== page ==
Tuesday, November 15, 2011


Lochan and Maya are siblings that have become the head of their household because of their parents’ divorce and their mother’s neverending quest to reclaim her youth through irresponsible and immature behavior. They act as parents for their younger siblings, feeding them, caring for them, and even forcing their mother to give them money for their necessities. Life is hard for them because they have to balance their time consuming home life and their school work, exams, and their lives as teenagers. Their biggest nightmare is child protective services coming in and splitting up their family, so they work hard to make everything appear normal, despite their lives spinning out of control. After they have been relying on each other for so long and acting as parents for their younger siblings, Lochan and Maya have become extremely close. The close friendship they had as children slowly evolved into forbidden romantic love. Lochan and Maya grapple with their feelings that are so contrary to the society in which they live and decide if their relationship is worth risking everything they’ve worked for.

Forbidden is about incest. I was initially pretty shocked that a teen author would be brave enough to write a book like this. I assumed that people would hate it and be shocked and disgusted, but the general consensus seems to be quite the opposite. I would characterize Forbidden as a more coherent, better written version of Flowers in the Attic. That was my first encounter with incestuous relationships in literature and I was surprised that throughout that series, I really wanted Cathy and Christopher to be together. There are many similarities between the two works (abusive mother, parenting siblings, worrying over separating their family), but Tabitha Suzuma infuses her story with much more realistic situations and emotions. My heart broke for Lochan, Maya, and their siblings. Nobody should have to suffer as they did, struggling to get the basics of life while their mother squanders their money on clothes, drinks, and presents for herself. The bright light for Maya and Lochan, as well as the readers, is their budding romance.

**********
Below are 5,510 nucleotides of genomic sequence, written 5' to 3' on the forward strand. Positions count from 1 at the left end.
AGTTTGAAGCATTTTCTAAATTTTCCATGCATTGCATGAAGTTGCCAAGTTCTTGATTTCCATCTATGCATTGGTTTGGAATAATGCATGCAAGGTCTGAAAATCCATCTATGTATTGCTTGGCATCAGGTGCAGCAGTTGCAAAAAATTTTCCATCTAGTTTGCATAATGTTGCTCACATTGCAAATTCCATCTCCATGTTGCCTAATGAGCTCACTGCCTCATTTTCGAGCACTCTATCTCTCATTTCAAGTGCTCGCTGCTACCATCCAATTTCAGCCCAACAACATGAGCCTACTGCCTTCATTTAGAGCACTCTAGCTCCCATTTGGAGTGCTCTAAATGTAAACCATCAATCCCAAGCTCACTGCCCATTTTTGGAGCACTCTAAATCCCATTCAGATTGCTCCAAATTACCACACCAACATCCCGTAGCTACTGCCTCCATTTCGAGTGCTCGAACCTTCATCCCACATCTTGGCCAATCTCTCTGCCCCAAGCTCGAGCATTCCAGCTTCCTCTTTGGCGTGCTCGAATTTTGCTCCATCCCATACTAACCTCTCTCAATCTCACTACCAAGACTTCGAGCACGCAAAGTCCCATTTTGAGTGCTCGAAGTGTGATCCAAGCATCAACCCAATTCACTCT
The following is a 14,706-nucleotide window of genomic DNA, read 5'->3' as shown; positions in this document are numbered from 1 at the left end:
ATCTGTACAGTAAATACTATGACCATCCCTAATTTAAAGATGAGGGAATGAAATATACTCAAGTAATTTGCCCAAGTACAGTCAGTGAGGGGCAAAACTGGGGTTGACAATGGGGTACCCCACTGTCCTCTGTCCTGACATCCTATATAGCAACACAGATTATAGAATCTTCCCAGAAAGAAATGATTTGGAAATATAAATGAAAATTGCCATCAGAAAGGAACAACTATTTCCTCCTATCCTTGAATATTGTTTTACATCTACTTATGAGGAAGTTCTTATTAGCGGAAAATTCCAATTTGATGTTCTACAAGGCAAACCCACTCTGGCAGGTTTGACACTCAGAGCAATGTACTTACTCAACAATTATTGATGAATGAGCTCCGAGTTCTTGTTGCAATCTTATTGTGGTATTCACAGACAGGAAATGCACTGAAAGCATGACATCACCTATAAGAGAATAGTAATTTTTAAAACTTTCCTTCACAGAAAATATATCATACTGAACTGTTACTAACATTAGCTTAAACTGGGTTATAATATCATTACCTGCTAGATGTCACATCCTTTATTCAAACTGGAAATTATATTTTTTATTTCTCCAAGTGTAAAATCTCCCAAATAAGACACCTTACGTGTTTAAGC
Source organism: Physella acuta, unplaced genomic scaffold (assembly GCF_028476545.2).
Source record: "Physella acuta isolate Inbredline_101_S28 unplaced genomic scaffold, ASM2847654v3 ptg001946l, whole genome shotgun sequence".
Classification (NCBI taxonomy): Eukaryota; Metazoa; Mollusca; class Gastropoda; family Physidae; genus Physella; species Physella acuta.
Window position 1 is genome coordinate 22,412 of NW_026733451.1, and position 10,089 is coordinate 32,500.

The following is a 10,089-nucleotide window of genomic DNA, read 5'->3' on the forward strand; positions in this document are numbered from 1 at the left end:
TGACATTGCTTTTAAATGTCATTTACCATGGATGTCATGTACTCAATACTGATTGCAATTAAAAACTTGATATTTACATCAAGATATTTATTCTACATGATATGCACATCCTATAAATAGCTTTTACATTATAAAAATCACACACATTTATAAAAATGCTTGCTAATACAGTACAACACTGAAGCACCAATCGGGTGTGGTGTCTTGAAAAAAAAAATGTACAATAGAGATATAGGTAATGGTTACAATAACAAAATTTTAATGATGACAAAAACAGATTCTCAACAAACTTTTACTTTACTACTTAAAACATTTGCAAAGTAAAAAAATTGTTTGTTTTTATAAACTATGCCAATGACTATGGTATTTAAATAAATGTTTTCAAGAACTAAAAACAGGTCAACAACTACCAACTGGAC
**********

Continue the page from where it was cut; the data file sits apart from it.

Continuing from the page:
After Lochan and Maya had my sympathy, their odd and weirdly right feeling romance flowered into a deep and profound love. Incest is taboo in most societies and most of us wouldn’t hesitate to call it disgusting, but Suzuma made their relationship organic and like any other romance. Of course, they are fraught with guilt and worried about other people finding out, causing them to have many fights and trying to push each other away in an effort to uphold the values of their society. The chapters are alternately narrated by Maya and Lochan, which gave insight to their inner thoughts and conflicts. This aspect was essential in making the subject matter believable and palatable.

Forbidden is a very fast read that grabbed my heartstrings and took me on an emotional and complex journey. I would recommend it to those not afraid to put aside their own feelings on the subject matter.

My rating: 5/5 fishmuffins

1 comment:

M.A.D. said...

That's a terrific review, Titania! I'd only seen the cover previously and had no idea what the book was actually about.
Having read Flowers in the Attic years and years ago, I came away with the same unexpected feeling of actually HOPING to see the kids find some way of making their deep love for each other *fit* into a world that would condemn it out of hand.
Forbidden really sounds like a powerful, if not controversial, book. I'll have to see if I can find it at the library and give it a read :)